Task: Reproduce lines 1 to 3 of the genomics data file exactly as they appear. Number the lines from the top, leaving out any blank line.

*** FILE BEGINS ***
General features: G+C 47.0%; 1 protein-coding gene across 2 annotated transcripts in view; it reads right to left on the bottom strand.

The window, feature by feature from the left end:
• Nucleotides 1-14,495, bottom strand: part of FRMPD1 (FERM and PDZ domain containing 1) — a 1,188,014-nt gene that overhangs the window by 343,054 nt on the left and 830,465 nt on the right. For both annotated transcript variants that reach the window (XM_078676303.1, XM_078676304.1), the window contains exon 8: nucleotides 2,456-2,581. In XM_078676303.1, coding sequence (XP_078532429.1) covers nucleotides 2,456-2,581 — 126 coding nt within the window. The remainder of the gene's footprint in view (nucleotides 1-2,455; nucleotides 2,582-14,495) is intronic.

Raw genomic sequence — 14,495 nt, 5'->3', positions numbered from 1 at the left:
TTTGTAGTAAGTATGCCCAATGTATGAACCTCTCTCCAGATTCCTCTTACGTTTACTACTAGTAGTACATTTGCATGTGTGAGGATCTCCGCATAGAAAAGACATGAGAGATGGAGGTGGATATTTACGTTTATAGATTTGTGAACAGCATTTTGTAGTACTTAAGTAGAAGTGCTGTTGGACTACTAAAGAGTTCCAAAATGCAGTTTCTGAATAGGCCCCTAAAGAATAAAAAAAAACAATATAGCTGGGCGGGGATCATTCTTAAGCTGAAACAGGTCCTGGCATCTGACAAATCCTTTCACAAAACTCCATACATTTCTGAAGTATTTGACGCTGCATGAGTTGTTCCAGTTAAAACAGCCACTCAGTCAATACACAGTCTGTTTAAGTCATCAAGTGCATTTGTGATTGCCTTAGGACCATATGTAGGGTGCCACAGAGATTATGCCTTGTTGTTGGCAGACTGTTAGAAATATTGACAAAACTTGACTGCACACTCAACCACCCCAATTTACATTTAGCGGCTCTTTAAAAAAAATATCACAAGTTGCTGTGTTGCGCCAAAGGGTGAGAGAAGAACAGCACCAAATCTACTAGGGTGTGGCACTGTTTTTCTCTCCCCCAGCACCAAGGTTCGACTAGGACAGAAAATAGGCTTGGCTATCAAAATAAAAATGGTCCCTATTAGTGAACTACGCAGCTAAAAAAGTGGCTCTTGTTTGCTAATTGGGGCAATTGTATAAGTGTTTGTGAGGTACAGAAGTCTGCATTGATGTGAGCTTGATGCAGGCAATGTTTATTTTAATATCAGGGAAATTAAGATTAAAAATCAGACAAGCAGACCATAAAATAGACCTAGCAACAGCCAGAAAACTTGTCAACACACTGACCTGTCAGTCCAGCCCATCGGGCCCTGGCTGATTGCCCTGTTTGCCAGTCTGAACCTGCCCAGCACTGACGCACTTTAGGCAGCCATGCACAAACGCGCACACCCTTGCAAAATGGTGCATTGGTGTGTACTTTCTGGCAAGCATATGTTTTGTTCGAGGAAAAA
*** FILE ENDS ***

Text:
General features: G+C 47.0%; 1 protein-coding gene across 2 annotated transcripts in view; it reads right to left on the bottom strand.

The window, feature by feature from the left end:
• Nucleotides 1-14,495, bottom strand: part of FRMPD1 (FERM and PDZ domain containing 1) — a 1,188,014-nt gene that overhangs the window by 343,054 nt on the left and 830,465 nt on the right. For both annotated transcript variants that reach the window (XM_078676303.1, XM_078676304.1), the window contains exon 8: nucleotides 2,456-2,581. In XM_078676303.1, coding sequence (XP_078532429.1) covers nucleotides 2,456-2,581 — 126 coding nt within the window. The remainder of the gene's footprint in view (nucleotides 1-2,455; nucleotides 2,582-14,495) is intronic.